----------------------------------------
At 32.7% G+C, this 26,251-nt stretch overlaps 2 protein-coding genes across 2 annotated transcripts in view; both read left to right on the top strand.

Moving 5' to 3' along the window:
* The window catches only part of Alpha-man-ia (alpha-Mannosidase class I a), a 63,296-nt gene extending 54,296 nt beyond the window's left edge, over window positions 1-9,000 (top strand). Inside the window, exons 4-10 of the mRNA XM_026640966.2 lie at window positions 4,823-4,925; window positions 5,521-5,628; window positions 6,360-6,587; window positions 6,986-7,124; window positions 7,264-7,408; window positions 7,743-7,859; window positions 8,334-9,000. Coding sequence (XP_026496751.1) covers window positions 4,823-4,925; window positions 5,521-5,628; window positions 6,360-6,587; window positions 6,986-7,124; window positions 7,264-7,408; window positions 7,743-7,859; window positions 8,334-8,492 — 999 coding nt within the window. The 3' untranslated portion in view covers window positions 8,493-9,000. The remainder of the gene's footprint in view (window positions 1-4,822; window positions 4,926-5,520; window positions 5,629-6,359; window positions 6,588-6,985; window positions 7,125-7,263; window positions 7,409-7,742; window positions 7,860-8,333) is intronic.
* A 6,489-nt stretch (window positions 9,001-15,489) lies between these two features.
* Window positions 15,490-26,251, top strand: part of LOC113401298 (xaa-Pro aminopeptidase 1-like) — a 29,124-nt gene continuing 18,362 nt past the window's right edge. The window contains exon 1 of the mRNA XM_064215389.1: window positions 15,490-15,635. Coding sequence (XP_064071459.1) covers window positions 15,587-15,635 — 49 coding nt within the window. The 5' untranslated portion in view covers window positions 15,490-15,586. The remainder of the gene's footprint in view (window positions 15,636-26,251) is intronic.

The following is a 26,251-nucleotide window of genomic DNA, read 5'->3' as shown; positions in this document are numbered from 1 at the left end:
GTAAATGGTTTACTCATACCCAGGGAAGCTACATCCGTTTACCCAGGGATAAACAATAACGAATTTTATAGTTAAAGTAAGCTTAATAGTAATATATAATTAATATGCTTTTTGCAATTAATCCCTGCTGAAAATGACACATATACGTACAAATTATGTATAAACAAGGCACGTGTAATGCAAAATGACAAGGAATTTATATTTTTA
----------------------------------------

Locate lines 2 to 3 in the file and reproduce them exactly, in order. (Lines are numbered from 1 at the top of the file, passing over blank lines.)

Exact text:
Moving 5' to 3' along the window:
* The window catches only part of Alpha-man-ia (alpha-Mannosidase class I a), a 63,296-nt gene extending 54,296 nt beyond the window's left edge, over window positions 1-9,000 (top strand). Inside the window, exons 4-10 of the mRNA XM_026640966.2 lie at window positions 4,823-4,925; window positions 5,521-5,628; window positions 6,360-6,587; window positions 6,986-7,124; window positions 7,264-7,408; window positions 7,743-7,859; window positions 8,334-9,000. Coding sequence (XP_026496751.1) covers window positions 4,823-4,925; window positions 5,521-5,628; window positions 6,360-6,587; window positions 6,986-7,124; window positions 7,264-7,408; window positions 7,743-7,859; window positions 8,334-8,492 — 999 coding nt within the window. The 3' untranslated portion in view covers window positions 8,493-9,000. The remainder of the gene's footprint in view (window positions 1-4,822; window positions 4,926-5,520; window positions 5,629-6,359; window positions 6,588-6,985; window positions 7,125-7,263; window positions 7,409-7,742; window positions 7,860-8,333) is intronic.